Radiation enteritis is a condition that arises as a side effect of radiotherapy during the treatment of cancer. It may cause gastrointestinal symptoms such as a change in bowel habits and abdominal pain, which may be acute or chronic.
Radiation enteritis (RE) is an iatrogenic ailment that involves injury to the small intestine, resulting from radiation therapy employed in the treatment of malignancies. RE affects the majority of patients undergoing radiation in the abdomen or pelvis . Factors that predispose patients to RE entail high dose radiotherapy, cardiovascular disease, and those simultaneously receiving chemotherapy.
RE may be acute or chronic in nature. Acute disease may present with abdominal pain, in addition to a variety of nonspecific gastrointestinal (GI) symptoms such as nausea, vomiting, anorexia, and change in bowel habits. These occur and peak with 2 to 5 weeks of initiation of therapy . Acute RE often resolves spontaneously, after 3 months of treatment .
Chronic RE has a much slower onset and may transpire years after exposure to radiotherapy . It occurs due to repeated injury of the gut, leading to inflammation and atrophy of mucosal cells, fibrosis, and impaired healing . The nature and severity of symptoms correspond with the associated damage . Furthermore, radiotherapy affects local blood vessels, causing arterial occlusion by surrounding tissues, that is, endarteritis obliterans, leading to chronic ischemia. Chronic RE manifests as nonspecific GI symptoms, bowel obstruction, fat malabsorption and abdominal pain associated with food intake . Micronutrient deficiencies, such as vitamin B12 and calcium, are also known findings.
Entire Body System
During irradiation, diarrhea occurred in 69% and 66% of the 5-ASA and placebo groups, respectively (chi2, P 0.22). Curves of survival without diarrhea did not differ between groups (logrank P 0.09). [ncbi.nlm.nih.gov]
NOS ( R19.7 ) functional diarrhea ( K59.1 ) infectious gastroenteritis and colitis NOS ( A09 ) neonatal diarrhea (noninfective) ( P78.3 ) psychogenic diarrhea ( F45.8 ) due to radiation K52.0 Enteritis (acute) (diarrheal) (hemorrhagic) (noninfective) [icd10data.com]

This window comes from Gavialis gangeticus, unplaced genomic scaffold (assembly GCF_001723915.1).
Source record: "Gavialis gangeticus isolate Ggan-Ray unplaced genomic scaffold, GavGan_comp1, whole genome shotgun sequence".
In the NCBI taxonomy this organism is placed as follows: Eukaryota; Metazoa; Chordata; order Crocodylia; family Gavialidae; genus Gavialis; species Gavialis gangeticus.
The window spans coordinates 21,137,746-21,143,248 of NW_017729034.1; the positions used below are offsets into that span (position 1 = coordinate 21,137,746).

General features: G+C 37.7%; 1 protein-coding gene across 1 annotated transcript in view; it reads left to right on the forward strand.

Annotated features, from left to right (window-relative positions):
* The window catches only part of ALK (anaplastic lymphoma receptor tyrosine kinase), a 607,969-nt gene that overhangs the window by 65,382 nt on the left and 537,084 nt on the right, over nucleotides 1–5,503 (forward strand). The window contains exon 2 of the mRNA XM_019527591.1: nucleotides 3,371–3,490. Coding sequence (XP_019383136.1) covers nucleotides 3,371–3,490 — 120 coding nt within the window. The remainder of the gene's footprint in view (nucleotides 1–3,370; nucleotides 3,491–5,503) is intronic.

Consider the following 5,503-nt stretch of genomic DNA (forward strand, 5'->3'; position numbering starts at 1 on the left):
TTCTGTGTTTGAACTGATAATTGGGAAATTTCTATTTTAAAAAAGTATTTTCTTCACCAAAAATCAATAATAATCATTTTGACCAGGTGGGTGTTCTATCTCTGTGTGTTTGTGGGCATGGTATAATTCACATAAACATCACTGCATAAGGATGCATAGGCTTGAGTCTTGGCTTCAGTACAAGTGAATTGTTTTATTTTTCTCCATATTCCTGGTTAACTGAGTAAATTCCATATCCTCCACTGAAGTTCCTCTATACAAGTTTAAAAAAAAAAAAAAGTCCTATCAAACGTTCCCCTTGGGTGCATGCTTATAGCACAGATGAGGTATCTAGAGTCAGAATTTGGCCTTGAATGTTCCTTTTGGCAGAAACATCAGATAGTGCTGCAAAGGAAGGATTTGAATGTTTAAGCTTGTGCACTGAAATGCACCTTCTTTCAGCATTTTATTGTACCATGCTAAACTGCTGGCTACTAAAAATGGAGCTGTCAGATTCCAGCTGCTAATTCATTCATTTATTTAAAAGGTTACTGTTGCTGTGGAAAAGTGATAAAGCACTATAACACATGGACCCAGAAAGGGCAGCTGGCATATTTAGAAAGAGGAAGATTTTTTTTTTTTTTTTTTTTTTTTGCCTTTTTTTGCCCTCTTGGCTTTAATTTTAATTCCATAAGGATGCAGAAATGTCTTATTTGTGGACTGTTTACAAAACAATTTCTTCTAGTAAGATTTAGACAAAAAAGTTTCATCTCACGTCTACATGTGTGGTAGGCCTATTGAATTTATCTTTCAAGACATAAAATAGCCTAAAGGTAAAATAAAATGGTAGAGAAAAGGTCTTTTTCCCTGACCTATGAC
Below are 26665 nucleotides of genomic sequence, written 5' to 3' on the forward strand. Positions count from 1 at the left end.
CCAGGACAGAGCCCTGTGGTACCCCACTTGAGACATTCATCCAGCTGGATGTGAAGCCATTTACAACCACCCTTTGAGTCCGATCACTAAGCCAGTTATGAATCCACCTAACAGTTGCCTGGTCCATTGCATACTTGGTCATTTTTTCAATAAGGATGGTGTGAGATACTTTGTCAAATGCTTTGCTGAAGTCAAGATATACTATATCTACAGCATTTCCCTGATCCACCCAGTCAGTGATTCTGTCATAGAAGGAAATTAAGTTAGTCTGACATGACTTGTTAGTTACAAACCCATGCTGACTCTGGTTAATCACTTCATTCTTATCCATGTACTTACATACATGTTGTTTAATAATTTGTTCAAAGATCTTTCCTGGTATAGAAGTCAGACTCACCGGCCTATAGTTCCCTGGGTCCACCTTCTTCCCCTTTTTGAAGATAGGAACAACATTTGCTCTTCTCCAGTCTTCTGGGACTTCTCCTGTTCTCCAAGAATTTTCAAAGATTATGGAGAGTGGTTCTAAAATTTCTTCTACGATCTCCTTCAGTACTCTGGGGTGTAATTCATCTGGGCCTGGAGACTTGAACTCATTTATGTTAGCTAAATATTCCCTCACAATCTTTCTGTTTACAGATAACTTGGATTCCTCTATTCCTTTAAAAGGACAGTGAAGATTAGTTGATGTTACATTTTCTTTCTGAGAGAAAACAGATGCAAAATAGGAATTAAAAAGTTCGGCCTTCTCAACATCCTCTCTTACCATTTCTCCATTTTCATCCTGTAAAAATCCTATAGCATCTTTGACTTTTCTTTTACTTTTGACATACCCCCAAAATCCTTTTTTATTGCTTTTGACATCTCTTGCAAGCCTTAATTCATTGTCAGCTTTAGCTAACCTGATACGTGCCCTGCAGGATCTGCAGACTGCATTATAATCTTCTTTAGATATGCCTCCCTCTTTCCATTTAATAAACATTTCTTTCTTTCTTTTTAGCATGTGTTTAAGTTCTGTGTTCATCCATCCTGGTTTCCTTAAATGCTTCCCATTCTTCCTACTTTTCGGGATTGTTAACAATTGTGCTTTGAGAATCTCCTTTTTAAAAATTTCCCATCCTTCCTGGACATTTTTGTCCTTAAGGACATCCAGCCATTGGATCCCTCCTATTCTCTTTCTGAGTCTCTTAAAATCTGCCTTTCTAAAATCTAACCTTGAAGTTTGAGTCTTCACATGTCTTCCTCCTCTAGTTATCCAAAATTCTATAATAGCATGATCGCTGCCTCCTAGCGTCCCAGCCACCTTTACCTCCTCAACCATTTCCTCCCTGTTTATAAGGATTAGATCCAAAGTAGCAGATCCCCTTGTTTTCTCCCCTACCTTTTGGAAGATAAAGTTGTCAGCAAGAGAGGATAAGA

Spicy foods trigger diarrhea for many. (Image: Philhillphotography/iStock/Getty Images) Each individual has different types of foods that trigger diarrhea, and for many the offending source is spicy foods. [livestrong.com]
The following suggestions can help you manage chronic diarrhea: If this is a new symptom, tell your doctor about it. [oncologynutrition.org]
If broth is used instead of water, omit the salt. 18) Many RD's use glutamine therapy to help those people with chronic diarrhea that does not resolve with other dietary changes. Use 10 gm three times per day mixed with clear juice or water. [cancerrd.com]
Chronic Abdominal Pain
To increase the diagnostic yield of radiation enteritis, capsule endoscopy was performed in patients having anemia or chronic abdominal pain after chemoradiotherapy. RESULTS: Fifteen patients were enrolled between June 2007 and December 2008. [ncbi.nlm.nih.gov]
RE is a significant problem, as it negatively impacts the quality of life. Furthermore, the condition may not receive adequate attention and treatment due to patients being less forthcoming about GI complaints, as well as clinicians failing to recognize and refer the former to specialists  . It is thus important to educate patients about the possible gastrointestinal side effects of radiotherapy and encourage a preventative health-seeking behavior. In radiation enteritis, the medical history is of significant importance, as it may reveal radiotherapy exposure, possibly many years prior to presentation. Clinical examination further aids in diagnosis.
Biochemically, chronic RE may be evidenced by anemia and malnutrition . Sepsis and raised inflammatory markers may be observed if there is an intestinal obstruction. There may also be a concurrent electrolyte imbalance, abnormal liver function tests, and coagulopathy.
Radiological techniques are useful, as there are a number of changes that are detectable. Computed tomography (CT) and magnetic resonance imaging (MRI) scans may show signs of intestinal wall inflammation such as thickening of the bowel walls, edema, and features of intestinal obstruction. Fistula formation, between the bowel and adjacent pelvic structures, may also be visualized in this way. The small bowel, as inspected via fluoroscopic enteroclysis, may exhibit signs of edema and fibrosis, stenosis and ulcers. There may be segments that appear similar to a stack of coins. Other radiological exams carried out include barium studies. Invasive techniques include endoscopy.
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